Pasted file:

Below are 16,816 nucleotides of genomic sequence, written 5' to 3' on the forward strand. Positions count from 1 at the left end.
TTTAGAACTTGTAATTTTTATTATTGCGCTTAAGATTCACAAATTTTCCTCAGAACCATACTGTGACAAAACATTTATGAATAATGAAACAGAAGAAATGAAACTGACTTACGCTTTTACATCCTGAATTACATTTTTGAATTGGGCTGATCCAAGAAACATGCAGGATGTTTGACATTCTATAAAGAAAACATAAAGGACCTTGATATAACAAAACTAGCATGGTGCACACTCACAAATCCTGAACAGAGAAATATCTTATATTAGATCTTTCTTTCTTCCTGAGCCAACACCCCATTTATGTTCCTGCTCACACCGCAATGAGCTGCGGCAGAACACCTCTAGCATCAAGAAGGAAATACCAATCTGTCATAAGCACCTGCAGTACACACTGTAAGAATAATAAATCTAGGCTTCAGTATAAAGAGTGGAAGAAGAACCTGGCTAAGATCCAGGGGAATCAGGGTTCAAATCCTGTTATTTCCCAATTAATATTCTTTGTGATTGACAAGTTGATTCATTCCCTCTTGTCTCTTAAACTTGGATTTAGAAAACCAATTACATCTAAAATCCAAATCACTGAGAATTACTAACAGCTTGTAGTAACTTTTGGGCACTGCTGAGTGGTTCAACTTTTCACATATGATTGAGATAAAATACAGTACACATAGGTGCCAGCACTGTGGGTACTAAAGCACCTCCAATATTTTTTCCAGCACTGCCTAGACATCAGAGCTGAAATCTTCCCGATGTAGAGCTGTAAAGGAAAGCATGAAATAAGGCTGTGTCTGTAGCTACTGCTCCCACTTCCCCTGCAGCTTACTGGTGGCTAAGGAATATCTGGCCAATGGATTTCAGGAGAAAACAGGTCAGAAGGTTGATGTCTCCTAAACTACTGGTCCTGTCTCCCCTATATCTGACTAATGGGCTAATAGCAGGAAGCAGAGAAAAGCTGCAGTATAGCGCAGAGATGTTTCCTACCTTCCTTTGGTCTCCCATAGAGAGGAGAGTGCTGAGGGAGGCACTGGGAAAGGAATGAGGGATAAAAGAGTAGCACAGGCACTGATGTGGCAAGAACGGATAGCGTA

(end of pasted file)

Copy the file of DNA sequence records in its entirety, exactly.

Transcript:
Below are 16,816 nucleotides of genomic sequence, written 5' to 3' on the forward strand. Positions count from 1 at the left end.
TTTAGAACTTGTAATTTTTATTATTGCGCTTAAGATTCACAAATTTTCCTCAGAACCATACTGTGACAAAACATTTATGAATAATGAAACAGAAGAAATGAAACTGACTTACGCTTTTACATCCTGAATTACATTTTTGAATTGGGCTGATCCAAGAAACATGCAGGATGTTTGACATTCTATAAAGAAAACATAAAGGACCTTGATATAACAAAACTAGCATGGTGCACACTCACAAATCCTGAACAGAGAAATATCTTATATTAGATCTTTCTTTCTTCCTGAGCCAACACCCCATTTATGTTCCTGCTCACACCGCAATGAGCTGCGGCAGAACACCTCTAGCATCAAGAAGGAAATACCAATCTGTCATAAGCACCTGCAGTACACACTGTAAGAATAATAAATCTAGGCTTCAGTATAAAGAGTGGAAGAAGAACCTGGCTAAGATCCAGGGGAATCAGGGTTCAAATCCTGTTATTTCCCAATTAATATTCTTTGTGATTGACAAGTTGATTCATTCCCTCTTGTCTCTTAAACTTGGATTTAGAAAACCAATTACATCTAAAATCCAAATCACTGAGAATTACTAACAGCTTGTAGTAACTTTTGGGCACTGCTGAGTGGTTCAACTTTTCACATATGATTGAGATAAAATACAGTACACATAGGTGCCAGCACTGTGGGTACTAAAGCACCTCCAATATTTTTTCCAGCACTGCCTAGACATCAGAGCTGAAATCTTCCCGATGTAGAGCTGTAAAGGAAAGCATGAAATAAGGCTGTGTCTGTAGCTACTGCTCCCACTTCCCCTGCAGCTTACTGGTGGCTAAGGAATATCTGGCCAATGGATTTCAGGAGAAAACAGGTCAGAAGGTTGATGTCTCCTAAACTACTGGTCCTGTCTCCCCTATATCTGACTAATGGGCTAATAGCAGGAAGCAGAGAAAAGCTGCAGTATAGCGCAGAGATGTTTCCTACCTTCCTTTGGTCTCCCATAGAGAGGAGAGTGCTGAGGGAGGCACTGGGAAAGGAATGAGGGATAAAAGAGTAGCACAGGCACTGATGTGGCAAGAACGGATAGCGTA